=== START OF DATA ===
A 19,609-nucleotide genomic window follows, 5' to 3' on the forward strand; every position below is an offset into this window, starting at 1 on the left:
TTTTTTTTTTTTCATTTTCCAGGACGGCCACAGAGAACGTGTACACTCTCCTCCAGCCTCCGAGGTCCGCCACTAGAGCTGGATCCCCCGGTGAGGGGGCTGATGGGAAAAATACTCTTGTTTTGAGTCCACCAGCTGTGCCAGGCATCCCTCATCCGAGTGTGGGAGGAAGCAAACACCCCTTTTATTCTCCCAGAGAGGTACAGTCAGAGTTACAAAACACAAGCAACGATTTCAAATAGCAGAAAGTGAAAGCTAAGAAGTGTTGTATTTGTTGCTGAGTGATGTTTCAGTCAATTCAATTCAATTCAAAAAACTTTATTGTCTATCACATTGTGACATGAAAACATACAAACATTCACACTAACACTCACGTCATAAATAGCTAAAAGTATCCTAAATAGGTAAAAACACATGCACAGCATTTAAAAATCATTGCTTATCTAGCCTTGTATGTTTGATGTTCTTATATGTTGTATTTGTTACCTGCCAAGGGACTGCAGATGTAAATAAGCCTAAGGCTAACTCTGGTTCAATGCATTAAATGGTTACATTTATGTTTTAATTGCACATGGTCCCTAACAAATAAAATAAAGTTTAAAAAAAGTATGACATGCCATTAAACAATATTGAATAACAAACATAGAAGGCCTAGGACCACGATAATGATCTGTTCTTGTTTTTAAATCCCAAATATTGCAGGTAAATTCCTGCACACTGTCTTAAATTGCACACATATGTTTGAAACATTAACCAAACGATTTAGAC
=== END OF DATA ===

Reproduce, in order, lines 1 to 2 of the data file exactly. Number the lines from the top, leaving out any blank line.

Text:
A 19,609-nucleotide genomic window follows, 5' to 3' on the forward strand; every position below is an offset into this window, starting at 1 on the left:
TTTTTTTTTTTTCATTTTCCAGGACGGCCACAGAGAACGTGTACACTCTCCTCCAGCCTCCGAGGTCCGCCACTAGAGCTGGATCCCCCGGTGAGGGGGCTGATGGGAAAAATACTCTTGTTTTGAGTCCACCAGCTGTGCCAGGCATCCCTCATCCGAGTGTGGGAGGAAGCAAACACCCCTTTTATTCTCCCAGAGAGGTACAGTCAGAGTTACAAAACACAAGCAACGATTTCAAATAGCAGAAAGTGAAAGCTAAGAAGTGTTGTATTTGTTGCTGAGTGATGTTTCAGTCAATTCAATTCAATTCAAAAAACTTTATTGTCTATCACATTGTGACATGAAAACATACAAACATTCACACTAACACTCACGTCATAAATAGCTAAAAGTATCCTAAATAGGTAAAAACACATGCACAGCATTTAAAAATCATTGCTTATCTAGCCTTGTATGTTTGATGTTCTTATATGTTGTATTTGTTACCTGCCAAGGGACTGCAGATGTAAATAAGCCTAAGGCTAACTCTGGTTCAATGCATTAAATGGTTACATTTATGTTTTAATTGCACATGGTCCCTAACAAATAAAATAAAGTTTAAAAAAAGTATGACATGCCATTAAACAATATTGAATAACAAACATAGAAGGCCTAGGACCACGATAATGATCTGTTCTTGTTTTTAAATCCCAAATATTGCAGGTAAATTCCTGCACACTGTCTTAAATTGCACACATATGTTTGAAACATTAACCAAACGATTTAGAC